My powerful ego was bruised a little.
You definitely do not NEED to buy an electric pump.
But you are going to WANT to once you use the board a few times.
One final note about pumping up the board. The valve (or whatever it is called) on the board that you connect the hose to, is a great piece of engineering.
You can pump it up, take the hose on and off, and no air escapes, which is a relief.
I've used some older inflatable SUPs where you had to take the hose on and off quickly because the board would lose air.
Not so with this Atoll SUP.
The valve is high quality, and when it is time to deflate, you simple push down on the valve stem, and turn it to the left. This will leave the valve open so air can escape.
This is a small, but in my opinion significant detail.
When a company, and this applies to nearly any product, focuses on getting small details worked out, then that is usually a sign of a quality product.
How the Atoll SUP Performs on the Water
On my initial test run I used the standard 8 inch fin that comes with the package. It is simple enough to install, but you can refer to the instruction manual if you are having difficulties.
Atoll says that all of their SUPs come with a universal style fin box, which allows you to use just about any aftermarket fin that you want.
While I think that is a nice option, I personally would just buy the 4 inch river fin, and maybe Atoll's other 8 inch fin that is flexible, unlike the one that comes with the package that is a hard plastic fin.
I would not mess with buying any other aftermarket fins for this board, but you can if that is what you want to do.
On my maiden test voyage there was a little wind, but not much.
I was able to plow through the small waves and it was enjoyable because the wind caused me to get a better workout than if the water was flat.
I was able to easily pilot the Atoll board through the small chop, the 8 inch fin did it's job and kept the board going straight where I wanted it to.
The rubber padding, that is grippy on your feet, covers 2/3 of the surface of the paddleboard.
There was plenty of room for me to move back and forth on the board to find the most comfortable position.
As I was walking back and forth I noticed that the board felt stable and secure, even in the small chop on the lake.
Atoll's Carbon SUP Paddle
One of the first things I noticed on my first test of the Atoll was the paddle. It is a three piece design that is simple to assemble.
At first I was disappointed because the paddle felt cheap, unlike the rest of the package.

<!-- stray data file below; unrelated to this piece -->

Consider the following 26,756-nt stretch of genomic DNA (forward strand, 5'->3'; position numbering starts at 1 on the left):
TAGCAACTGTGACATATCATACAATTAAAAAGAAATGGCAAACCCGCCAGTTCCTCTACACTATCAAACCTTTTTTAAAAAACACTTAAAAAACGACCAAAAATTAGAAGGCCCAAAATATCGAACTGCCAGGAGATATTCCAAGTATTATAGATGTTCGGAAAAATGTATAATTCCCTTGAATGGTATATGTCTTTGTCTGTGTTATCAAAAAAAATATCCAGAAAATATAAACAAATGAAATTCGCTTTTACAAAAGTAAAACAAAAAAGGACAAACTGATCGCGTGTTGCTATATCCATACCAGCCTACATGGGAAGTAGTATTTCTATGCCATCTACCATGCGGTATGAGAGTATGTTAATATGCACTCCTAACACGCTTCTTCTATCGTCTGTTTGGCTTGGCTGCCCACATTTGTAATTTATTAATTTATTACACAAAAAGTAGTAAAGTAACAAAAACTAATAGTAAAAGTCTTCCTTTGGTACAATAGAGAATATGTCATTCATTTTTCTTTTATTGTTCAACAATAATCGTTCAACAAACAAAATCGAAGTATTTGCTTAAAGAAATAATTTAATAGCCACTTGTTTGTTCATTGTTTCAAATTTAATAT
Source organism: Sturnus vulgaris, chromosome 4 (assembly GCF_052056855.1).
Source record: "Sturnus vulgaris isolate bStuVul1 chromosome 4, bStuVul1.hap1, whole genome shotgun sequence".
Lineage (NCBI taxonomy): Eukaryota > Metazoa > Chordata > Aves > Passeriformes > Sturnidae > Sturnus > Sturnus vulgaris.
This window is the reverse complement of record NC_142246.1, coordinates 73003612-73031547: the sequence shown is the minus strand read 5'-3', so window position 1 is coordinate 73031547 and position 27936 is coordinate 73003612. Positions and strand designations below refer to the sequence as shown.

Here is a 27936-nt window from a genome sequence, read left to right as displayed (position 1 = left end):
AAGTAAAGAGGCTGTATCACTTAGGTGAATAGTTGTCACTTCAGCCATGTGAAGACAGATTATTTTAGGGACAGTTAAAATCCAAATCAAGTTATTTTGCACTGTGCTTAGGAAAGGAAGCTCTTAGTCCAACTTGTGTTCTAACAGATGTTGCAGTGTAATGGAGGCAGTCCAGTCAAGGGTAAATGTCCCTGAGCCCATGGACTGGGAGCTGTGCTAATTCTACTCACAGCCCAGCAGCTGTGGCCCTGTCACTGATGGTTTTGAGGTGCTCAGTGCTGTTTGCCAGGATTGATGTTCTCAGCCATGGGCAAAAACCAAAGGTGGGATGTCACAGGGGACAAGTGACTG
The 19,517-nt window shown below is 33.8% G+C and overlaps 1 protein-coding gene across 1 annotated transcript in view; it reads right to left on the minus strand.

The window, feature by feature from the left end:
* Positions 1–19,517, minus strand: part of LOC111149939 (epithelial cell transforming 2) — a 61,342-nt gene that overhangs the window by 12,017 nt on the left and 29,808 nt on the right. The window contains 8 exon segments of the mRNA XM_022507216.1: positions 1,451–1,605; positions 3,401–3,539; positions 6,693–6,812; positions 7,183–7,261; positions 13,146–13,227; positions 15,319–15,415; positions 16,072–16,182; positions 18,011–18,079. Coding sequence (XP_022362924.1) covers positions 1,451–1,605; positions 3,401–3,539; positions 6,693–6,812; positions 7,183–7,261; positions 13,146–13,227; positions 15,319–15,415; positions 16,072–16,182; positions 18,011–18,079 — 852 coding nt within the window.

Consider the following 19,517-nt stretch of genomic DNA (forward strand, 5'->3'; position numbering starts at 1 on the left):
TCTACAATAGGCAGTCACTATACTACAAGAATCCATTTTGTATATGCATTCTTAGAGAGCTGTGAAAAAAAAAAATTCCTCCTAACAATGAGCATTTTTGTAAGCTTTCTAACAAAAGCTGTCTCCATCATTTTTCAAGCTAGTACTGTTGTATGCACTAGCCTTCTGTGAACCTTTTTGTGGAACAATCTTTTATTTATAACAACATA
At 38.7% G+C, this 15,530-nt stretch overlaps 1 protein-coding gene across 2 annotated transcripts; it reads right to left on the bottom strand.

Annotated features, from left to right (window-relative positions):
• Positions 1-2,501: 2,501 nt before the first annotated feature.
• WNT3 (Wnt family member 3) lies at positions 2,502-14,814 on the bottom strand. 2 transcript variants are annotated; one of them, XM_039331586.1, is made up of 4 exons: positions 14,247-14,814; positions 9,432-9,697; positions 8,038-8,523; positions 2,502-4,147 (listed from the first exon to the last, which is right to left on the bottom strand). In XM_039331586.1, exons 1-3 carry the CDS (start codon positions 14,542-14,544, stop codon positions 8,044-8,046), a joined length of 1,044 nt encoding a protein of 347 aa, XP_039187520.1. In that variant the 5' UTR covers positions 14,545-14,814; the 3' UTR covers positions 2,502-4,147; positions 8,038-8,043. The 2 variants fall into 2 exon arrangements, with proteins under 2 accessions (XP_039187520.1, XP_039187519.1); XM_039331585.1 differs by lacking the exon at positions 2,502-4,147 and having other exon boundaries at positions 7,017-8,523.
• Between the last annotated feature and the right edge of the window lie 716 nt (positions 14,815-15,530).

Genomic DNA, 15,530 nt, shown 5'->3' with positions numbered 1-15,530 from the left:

And then I realized I was wrong, the paddle felt expensive.
I had the optional carbon SUP paddle and did not realize it. I am used to the cheap aluminum paddles that come with most SUPs and are much heavier.
I actually don't own anything that is made from carbon fiber so I am just not used to the material, that is why I thought the paddle was cheap, low quality at first.
Then I realized I was using a carbon paddle and was impressed. The carbon paddle is significantly lighter than a normal paddle.
If you are just tooling around close to shore, hopping on and off your board, it doesn't matter if you have a carbon paddle or an standard aluminum paddle.
But I like to get a workout in and on my maiden test voyage I was on the water for 45-55 minutes. I went so far out on the lake that I could not see my car when I looked back at it.
It was about halfway into my test that I realized how nice it was to have a carbon fiber paddle. The carbon fiber is light and strong.
When you are on a longer tour you are doing thousands of strokes with the paddle and that extra weight that you don't have really makes it easier to pull yourself through the water.
It really makes a difference.
I was impressed.
I've never had a carbon fiber paddle, but now that I have one I am spoiled and don't want to go back to the aluminum.
It's not necessary to get the carbon paddle, the aluminum will work fine, but it sure is nice.
Pros of this Board
Cons of this option
Should You Buy the Atoll 11' Inflatable Stand Up Paddleboard?
Let me start first by saying I do really like not only the board, but the whole package.
Should you buy this Atoll iSUP?
Well, are you looking for a durable inflatable paddleboard that can do just about everything that MOST people want from a paddleboard?
This SUP tracks well on the water, is stable and comfortable. It seems to me that this SUP will satisfy the widest range of people that want a paddleboard.
This board is for the general SUP enthusiast, it's good for families and larger children.
This board is not a race board, is not a SUP surfboard, nor is it a white water SUP, although with the 4 inch flexible fin, it will do fine in a moderate river.
The Atoll SUP is also not the cheapest board on the market. You can get some inflatable boards for $200.
But you pay for what you get and you'll be buying another $200 next season or maybe sooner.
This Atoll SUP is built more like a white water raft that can take a beating, than a beach toy designed to last a few weeks in the summer then call it quits.
So if you are looking for a high-quality, durable, inflatable paddleboard that you can take anywhere and let the whole family use, I think you are going to enjoy the Atoll inflatable paddleboard.
Bruce Paulson is the owner of PaddleboardSurf and an avid water sports enthusiast with a lifelong passion for all things aquatic. From stand-up paddleboarding and surfing to boating, kayaking, and canoeing, he thrives on the joy of being on the water. As an advocate for water conservation and environmental stewardship, Bruce shares his adventures and insights through his writing, inspiring others to embrace the beauty and excitement of life on the water.